Writing is hard. Editing is even harder, mostly because we don’t want to do it. Here are some tips to help you efficiently use your time and reach that final draft.
- Not editing. Of course this one has to be on here. If you feel like your first draft is prime for the world’s eyes then that means a) you’re not looking hard enough or b) you’re not giving that draft all you have and it’s not at its full potential.
- Only using self-editing. Hey, I’m guilty of this one too sometimes. It’s scary to share the beginning stages of your work with someone. Not because we don’t know how to edit things ourselves but sometimes we are just so intertwined with our work that we need new eyes on it. Be it a friend, partner, or even a paid editor – just anyone but you. They’ll find holes in your plot and will get questions or comments that you would have never seen before.
- Only doing a couple of drafts. This mistake is similar to the previous mistake – sometimes you’ll catch an error in your work that you didn’t realize you made earlier or find new areas you could tighten up. Plus, it makes sharing it with others for critique a little easier.
- You don’t want to change your piece. We shouldn’t censor ourselves during our first drafts in order to give us as much as possible to work with. However, not everyone sees our imagined worlds in the same way. That “kill your darlings” line? It’s true. Often, our favorite pieces are outliers to the piece and stand out for a reason. Try to read your work through your reader’s eyes.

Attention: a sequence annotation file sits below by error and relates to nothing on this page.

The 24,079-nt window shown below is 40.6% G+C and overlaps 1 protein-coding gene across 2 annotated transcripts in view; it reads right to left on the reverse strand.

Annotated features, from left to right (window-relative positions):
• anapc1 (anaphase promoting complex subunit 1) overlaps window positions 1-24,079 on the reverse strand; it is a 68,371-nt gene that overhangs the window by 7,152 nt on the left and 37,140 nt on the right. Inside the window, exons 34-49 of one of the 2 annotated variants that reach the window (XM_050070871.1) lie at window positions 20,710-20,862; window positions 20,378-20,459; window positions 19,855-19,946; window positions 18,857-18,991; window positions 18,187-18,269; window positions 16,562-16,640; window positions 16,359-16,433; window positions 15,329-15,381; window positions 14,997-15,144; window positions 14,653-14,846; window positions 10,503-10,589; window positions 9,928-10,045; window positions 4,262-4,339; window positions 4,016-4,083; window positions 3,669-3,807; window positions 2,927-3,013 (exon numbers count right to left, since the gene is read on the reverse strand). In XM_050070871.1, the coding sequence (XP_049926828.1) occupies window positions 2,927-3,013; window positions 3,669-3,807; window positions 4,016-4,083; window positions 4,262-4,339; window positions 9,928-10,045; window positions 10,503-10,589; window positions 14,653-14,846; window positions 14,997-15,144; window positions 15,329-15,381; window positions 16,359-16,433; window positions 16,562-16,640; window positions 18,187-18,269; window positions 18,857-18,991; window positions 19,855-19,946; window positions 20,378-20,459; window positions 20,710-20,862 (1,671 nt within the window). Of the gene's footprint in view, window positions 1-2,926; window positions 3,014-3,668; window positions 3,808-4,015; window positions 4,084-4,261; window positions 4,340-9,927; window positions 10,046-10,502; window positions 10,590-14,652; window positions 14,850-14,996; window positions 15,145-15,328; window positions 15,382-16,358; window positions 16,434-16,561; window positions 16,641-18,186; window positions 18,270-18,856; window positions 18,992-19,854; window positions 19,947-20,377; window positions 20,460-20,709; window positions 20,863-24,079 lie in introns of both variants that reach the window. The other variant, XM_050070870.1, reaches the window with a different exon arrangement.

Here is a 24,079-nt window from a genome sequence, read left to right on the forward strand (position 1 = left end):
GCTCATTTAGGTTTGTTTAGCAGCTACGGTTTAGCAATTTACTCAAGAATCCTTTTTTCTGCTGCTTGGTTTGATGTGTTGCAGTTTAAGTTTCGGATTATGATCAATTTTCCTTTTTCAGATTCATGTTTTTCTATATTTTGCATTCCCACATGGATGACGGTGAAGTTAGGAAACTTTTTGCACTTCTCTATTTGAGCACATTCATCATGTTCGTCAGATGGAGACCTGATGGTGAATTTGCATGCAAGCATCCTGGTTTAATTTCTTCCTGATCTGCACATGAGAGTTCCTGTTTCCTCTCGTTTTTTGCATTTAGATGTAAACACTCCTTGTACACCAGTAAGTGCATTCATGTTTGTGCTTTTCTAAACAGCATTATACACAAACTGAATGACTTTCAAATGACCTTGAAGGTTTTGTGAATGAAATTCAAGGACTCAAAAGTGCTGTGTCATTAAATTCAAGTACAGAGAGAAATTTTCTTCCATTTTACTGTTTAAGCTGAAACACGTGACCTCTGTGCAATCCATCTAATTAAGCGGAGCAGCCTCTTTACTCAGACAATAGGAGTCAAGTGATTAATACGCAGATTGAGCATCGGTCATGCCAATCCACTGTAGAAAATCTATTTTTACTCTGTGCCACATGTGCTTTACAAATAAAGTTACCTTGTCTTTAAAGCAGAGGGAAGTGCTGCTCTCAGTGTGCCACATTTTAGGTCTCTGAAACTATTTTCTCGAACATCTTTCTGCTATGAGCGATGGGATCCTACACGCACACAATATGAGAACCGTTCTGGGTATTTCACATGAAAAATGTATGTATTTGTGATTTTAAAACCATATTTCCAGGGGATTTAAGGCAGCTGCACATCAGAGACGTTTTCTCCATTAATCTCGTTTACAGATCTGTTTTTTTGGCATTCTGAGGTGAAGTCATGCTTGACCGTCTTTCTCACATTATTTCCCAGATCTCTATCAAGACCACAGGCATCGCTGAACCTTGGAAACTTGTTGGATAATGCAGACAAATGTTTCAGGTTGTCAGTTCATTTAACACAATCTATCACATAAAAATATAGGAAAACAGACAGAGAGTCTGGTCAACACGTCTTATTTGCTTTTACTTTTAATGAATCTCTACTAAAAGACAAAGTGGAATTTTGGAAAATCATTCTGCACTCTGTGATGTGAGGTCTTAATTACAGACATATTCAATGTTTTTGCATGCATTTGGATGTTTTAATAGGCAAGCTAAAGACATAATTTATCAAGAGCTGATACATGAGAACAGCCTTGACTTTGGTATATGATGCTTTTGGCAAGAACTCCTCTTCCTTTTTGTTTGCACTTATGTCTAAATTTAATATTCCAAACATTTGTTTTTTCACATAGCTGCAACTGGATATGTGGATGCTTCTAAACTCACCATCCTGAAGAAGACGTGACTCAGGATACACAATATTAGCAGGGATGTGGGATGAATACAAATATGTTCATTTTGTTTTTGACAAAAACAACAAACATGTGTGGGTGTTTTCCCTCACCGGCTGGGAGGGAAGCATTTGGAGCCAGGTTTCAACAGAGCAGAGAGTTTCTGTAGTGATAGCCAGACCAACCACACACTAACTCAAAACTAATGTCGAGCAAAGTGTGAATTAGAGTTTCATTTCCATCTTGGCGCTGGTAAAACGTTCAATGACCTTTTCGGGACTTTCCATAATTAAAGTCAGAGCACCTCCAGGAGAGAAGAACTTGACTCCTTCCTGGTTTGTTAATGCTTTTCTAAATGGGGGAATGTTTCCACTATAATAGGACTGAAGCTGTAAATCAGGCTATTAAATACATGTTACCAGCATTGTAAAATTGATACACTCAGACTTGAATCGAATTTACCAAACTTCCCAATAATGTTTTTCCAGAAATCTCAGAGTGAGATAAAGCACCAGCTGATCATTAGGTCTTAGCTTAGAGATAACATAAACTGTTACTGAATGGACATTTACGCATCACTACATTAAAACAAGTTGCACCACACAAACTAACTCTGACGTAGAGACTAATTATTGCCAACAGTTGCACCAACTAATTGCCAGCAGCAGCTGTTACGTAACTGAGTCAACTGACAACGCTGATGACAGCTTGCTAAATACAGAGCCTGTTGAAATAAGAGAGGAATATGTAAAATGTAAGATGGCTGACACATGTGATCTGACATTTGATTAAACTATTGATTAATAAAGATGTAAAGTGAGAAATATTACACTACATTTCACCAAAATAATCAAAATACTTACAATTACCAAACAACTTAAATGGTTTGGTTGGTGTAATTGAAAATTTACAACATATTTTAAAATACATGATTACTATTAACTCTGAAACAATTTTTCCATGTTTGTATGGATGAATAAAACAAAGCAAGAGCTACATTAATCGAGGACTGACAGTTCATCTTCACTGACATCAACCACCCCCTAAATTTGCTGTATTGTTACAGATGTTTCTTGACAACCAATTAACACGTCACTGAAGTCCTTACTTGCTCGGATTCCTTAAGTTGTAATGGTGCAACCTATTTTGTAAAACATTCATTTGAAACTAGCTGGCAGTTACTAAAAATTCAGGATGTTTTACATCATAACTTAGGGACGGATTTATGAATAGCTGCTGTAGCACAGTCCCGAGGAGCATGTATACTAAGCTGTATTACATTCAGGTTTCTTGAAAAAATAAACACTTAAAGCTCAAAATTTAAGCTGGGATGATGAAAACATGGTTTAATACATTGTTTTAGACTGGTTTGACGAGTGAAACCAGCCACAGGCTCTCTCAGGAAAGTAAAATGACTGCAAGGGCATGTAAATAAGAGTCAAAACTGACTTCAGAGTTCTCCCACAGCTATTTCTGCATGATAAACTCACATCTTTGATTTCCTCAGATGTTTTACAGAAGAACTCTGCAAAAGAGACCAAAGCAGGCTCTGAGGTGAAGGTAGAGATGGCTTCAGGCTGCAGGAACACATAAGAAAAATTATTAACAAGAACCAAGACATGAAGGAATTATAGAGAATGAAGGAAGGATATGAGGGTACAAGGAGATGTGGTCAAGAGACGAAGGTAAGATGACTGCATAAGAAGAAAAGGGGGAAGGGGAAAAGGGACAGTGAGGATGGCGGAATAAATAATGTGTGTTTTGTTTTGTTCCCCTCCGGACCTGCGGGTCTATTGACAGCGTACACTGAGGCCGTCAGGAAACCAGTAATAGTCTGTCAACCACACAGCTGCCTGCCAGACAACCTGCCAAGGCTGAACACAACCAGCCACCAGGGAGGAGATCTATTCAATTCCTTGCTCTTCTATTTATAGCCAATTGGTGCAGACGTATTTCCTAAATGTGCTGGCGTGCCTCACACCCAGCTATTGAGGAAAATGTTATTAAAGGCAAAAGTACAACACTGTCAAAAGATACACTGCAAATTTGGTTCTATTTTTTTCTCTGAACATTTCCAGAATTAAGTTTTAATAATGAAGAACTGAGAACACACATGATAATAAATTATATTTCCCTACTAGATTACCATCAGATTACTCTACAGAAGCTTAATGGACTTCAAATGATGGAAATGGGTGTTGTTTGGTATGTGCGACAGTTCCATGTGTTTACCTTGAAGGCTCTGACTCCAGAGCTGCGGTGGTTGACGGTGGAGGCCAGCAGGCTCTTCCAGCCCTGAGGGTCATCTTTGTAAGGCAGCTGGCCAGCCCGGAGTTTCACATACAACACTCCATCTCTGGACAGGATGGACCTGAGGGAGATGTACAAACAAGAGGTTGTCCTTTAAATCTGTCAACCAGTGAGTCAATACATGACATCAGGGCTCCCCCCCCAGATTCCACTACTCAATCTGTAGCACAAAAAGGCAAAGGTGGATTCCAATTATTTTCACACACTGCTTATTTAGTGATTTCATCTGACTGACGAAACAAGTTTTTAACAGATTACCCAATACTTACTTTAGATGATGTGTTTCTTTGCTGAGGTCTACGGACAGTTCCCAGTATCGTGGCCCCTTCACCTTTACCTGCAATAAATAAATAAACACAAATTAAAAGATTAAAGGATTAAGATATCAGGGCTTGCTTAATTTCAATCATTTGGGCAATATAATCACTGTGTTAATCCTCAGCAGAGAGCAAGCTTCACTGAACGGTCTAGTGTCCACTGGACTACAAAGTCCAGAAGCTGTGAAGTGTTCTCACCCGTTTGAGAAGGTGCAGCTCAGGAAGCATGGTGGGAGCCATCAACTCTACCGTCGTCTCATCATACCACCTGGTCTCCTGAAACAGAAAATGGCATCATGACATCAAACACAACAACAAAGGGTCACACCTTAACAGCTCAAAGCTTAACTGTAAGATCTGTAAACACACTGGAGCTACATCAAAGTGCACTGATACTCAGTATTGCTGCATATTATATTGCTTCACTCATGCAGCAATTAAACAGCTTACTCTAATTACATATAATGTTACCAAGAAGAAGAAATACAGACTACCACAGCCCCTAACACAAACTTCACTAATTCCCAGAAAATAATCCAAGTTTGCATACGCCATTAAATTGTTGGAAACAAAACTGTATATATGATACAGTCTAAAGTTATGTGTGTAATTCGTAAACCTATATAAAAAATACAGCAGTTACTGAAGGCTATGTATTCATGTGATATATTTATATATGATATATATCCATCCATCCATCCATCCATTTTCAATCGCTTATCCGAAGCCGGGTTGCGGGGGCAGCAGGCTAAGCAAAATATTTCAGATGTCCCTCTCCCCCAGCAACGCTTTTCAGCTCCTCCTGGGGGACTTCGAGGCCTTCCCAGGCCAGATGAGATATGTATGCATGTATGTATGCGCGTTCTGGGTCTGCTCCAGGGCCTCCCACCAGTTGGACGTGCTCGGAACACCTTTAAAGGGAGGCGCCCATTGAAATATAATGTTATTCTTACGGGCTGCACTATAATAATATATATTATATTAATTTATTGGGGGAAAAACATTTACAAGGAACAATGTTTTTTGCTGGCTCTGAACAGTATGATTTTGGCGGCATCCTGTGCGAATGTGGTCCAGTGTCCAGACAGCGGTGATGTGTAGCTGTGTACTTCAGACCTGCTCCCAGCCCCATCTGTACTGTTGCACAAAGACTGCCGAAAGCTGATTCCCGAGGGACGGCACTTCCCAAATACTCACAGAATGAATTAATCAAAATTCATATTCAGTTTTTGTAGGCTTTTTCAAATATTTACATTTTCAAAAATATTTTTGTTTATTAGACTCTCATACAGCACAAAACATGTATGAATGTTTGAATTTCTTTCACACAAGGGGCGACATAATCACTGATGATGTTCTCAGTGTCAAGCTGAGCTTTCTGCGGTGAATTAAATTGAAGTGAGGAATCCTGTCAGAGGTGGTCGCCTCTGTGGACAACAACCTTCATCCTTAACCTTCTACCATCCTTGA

- Editing too quickly. Blog posts excluded. Beginning editing immediately after finishing your first draft is like telling someone I love you on the second date. The more time that passes between finishing the draft and editing it, the more objective your mind becomes. You’ll be stuck in the writer’s mindset rather than the reader’s. I’m not suggesting year-long breaks between pieces but maybe a trip to the cafe or enough of a break to pat yourself on the back for finishing a draft.